United States judge clears AT&T merger with Time Warner with no conditions

Esequiel Farfan
Junio 13, 2018

U.S. district judge Richard Leon sided with AT&T, approving the deal without conditions.

The DOJ filed suit against AT&T in November of past year, claiming that if the deal were allowed to go through, Time Warner's Turner television networks could be withheld from competing TV carriers or licensed at such a high cost as to give AT&T (who also owns DirecTV) an unfair advantage over its competitors.

AT&T would use its leverage over the must-have shows, in particular HBO's Game of Thrones or National Basketball Association games on TNT, to charge Comcast or Verizon more than it would charge itself for distributing Time Warner channels, giving itself a competitive advantage, the government claimed. Stating that the Justice Department failed to meet its burden of proof, he denied any attempt by the DOJ to stay his opinion during appeal, saying that it would be "unjust".

The Justice Department argued that the merger between AT&T and Time Warner would introduce unfair advantages in the marketplace.

Analysts say the decision will bolster firms such as Comcast - which is considering bidding for 21st Century Fox assets, including its stake in Sky, in a challenge to a deal announced between Fox and Disney previous year.

AT&T stated on Tuesday that it hopes to complete the purchase by June 20.

In making that ruling, Leon reaffirmed the judiciary's traditional tolerance for "vertical integration" - the technical term for mergers between companies that operate related, but distinct, businesses. Judge Richard Leon ruled the deal is legal and he did not impose any conditions on the merger.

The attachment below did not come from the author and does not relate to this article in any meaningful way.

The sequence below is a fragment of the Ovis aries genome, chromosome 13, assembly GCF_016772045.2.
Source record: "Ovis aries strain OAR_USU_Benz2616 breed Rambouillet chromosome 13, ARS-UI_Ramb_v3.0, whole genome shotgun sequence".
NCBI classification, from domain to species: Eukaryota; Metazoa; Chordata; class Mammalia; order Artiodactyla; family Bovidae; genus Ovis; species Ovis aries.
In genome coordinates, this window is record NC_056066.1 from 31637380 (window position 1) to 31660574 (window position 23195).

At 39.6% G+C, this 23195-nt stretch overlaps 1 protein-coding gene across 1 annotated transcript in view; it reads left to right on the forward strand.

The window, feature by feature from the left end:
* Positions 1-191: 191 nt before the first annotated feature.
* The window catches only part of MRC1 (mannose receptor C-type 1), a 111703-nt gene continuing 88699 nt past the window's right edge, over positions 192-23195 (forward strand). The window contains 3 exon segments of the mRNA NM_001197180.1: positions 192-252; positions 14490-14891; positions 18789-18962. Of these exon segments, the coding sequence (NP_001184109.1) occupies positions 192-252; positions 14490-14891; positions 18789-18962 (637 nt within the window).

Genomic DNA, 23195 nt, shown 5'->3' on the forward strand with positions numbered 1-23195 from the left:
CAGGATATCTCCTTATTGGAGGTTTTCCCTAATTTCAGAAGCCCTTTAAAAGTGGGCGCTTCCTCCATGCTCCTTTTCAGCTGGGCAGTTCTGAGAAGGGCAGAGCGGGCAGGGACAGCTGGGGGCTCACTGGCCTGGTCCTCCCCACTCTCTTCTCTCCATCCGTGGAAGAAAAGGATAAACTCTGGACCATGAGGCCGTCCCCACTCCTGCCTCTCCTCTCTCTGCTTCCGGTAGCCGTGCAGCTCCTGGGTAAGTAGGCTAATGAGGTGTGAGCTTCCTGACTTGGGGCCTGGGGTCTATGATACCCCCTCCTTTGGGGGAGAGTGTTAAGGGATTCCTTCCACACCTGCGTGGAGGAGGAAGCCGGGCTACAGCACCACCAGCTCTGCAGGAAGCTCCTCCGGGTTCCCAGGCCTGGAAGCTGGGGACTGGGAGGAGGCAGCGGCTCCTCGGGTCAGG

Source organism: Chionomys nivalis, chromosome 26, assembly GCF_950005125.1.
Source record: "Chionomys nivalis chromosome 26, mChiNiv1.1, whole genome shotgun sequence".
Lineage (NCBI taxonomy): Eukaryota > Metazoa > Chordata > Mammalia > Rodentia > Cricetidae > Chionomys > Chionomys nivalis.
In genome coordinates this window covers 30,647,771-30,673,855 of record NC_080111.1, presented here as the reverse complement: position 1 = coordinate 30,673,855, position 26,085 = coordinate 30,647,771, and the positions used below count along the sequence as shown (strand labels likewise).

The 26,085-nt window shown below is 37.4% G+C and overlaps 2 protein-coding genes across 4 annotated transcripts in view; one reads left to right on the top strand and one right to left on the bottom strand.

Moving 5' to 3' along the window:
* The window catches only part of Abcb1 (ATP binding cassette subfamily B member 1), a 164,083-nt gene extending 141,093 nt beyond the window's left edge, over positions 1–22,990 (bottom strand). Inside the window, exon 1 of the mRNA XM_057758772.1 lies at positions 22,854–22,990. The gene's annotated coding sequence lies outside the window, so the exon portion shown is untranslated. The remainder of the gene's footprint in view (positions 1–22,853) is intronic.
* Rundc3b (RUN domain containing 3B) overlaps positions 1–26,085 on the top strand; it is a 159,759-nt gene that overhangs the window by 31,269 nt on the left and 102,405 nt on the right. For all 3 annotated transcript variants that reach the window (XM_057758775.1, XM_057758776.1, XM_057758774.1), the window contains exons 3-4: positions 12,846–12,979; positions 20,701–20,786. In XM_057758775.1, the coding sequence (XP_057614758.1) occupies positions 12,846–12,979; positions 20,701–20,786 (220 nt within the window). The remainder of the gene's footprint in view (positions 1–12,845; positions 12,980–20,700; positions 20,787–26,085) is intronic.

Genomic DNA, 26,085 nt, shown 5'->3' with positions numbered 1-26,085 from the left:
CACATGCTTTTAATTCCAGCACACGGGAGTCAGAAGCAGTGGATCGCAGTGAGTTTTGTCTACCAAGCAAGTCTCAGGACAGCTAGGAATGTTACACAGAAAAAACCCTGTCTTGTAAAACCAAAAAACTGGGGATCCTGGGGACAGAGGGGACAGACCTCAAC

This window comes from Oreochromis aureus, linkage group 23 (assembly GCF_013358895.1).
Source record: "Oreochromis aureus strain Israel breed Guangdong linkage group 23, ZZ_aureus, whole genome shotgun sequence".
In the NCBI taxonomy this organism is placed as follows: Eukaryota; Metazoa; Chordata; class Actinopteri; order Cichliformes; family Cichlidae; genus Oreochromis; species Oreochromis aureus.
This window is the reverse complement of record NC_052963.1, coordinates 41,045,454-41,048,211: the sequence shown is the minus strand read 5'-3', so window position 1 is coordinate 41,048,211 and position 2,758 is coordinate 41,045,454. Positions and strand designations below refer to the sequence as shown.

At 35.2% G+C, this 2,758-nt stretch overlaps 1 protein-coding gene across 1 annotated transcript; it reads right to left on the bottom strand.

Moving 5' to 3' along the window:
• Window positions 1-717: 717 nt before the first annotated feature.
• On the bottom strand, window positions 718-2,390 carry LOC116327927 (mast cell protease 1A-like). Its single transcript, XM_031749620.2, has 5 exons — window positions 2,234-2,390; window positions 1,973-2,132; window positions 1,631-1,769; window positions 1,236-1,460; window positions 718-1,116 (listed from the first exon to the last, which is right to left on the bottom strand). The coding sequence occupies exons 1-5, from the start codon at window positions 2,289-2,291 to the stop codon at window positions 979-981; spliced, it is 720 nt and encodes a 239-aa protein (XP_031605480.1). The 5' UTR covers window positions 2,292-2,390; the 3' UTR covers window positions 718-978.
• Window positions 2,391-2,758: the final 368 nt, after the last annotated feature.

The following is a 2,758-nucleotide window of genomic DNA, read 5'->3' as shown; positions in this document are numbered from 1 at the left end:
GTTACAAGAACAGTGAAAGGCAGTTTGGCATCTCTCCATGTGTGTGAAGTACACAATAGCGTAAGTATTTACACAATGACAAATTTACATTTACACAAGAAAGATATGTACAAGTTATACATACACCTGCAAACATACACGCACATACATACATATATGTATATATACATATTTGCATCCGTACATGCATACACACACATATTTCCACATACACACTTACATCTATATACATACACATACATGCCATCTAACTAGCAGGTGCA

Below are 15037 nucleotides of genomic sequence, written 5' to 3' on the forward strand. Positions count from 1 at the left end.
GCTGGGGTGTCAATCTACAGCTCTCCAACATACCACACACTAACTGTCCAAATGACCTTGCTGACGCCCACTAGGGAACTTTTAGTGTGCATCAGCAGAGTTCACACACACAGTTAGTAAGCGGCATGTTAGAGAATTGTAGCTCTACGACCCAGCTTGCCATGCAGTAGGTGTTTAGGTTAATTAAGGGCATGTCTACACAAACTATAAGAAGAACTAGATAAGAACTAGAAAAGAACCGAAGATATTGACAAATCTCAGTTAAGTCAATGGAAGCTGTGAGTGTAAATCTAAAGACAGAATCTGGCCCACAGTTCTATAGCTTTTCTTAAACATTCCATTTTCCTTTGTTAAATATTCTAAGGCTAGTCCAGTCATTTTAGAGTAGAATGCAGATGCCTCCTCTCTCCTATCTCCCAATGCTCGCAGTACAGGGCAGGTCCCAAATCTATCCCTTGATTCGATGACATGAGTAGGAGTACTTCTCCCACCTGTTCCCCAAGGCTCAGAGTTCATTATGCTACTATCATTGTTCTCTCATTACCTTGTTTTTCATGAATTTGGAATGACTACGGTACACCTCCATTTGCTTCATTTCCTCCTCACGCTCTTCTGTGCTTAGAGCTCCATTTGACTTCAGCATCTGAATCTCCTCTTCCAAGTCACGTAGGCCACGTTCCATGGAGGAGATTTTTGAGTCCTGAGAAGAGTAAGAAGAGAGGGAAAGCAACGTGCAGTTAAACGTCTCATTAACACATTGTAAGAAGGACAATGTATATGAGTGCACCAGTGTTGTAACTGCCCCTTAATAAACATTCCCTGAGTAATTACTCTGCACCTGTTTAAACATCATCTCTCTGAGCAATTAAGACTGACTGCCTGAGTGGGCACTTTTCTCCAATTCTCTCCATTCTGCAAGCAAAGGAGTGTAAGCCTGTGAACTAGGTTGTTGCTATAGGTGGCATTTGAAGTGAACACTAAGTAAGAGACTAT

United States judge clears AT&T merger with Time Warner with no conditions
United States judge clears AT&T merger with Time Warner with no conditions

He added that the evidence presented at trial showed the deal would probably reduce prices for AT&T customers, without leading to greater costs for subscribers of other services.

Leon, whose skepticism about the government's case was clear during the trial, didn't buy any aspect of the the government's theory that a combined company would give AT&T too much leverage in programming talks with competitors of Time Warner's Turner Broadcasting. Assistant Attorney General Makan Delrahim, who heads up the antitrust division, said in a statement that he was disappointed in the court's decision and he reiterated the government's belief that the merger will harm consumers.

AT&T-Time Warner is considered a vertical merger, as AT&T is a content distributor and Time Warner is a content creator.

Levine/NewscomAn ill-advised effort by the Department of Justice to stop AT&T from buying out Time Warner for more than $85 billion was rejected by a federal judge today. AT&T's chief executive officer, Randall Stephenson, said the hiring had been "a big mistake".

AT&T originally announced the deal on October 22, 2016, just a few short weeks before Donald Trump was elected president.

Shares of AT&T were about flat in after-hours trade following the decision, while Time Warner rose more than 5 percent.

"This is a disappointing result, and we expect the government will appeal", Public Knowledge Senior Counsel John Bergmayer said.

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